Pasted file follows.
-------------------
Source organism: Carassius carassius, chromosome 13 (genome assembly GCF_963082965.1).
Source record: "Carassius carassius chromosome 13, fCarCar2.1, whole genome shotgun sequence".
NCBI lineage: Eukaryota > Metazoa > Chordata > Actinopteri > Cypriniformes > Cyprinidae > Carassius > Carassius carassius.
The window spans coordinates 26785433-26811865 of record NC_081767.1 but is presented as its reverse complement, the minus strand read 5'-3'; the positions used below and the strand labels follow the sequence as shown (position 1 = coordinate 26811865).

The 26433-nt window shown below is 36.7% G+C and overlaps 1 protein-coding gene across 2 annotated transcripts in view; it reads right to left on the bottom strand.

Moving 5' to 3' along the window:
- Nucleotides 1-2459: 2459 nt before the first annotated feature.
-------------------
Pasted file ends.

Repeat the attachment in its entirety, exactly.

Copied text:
Source organism: Carassius carassius, chromosome 13 (genome assembly GCF_963082965.1).
Source record: "Carassius carassius chromosome 13, fCarCar2.1, whole genome shotgun sequence".
NCBI lineage: Eukaryota > Metazoa > Chordata > Actinopteri > Cypriniformes > Cyprinidae > Carassius > Carassius carassius.
The window spans coordinates 26785433-26811865 of record NC_081767.1 but is presented as its reverse complement, the minus strand read 5'-3'; the positions used below and the strand labels follow the sequence as shown (position 1 = coordinate 26811865).

The 26433-nt window shown below is 36.7% G+C and overlaps 1 protein-coding gene across 2 annotated transcripts in view; it reads right to left on the bottom strand.

Moving 5' to 3' along the window:
- Nucleotides 1-2459: 2459 nt before the first annotated feature.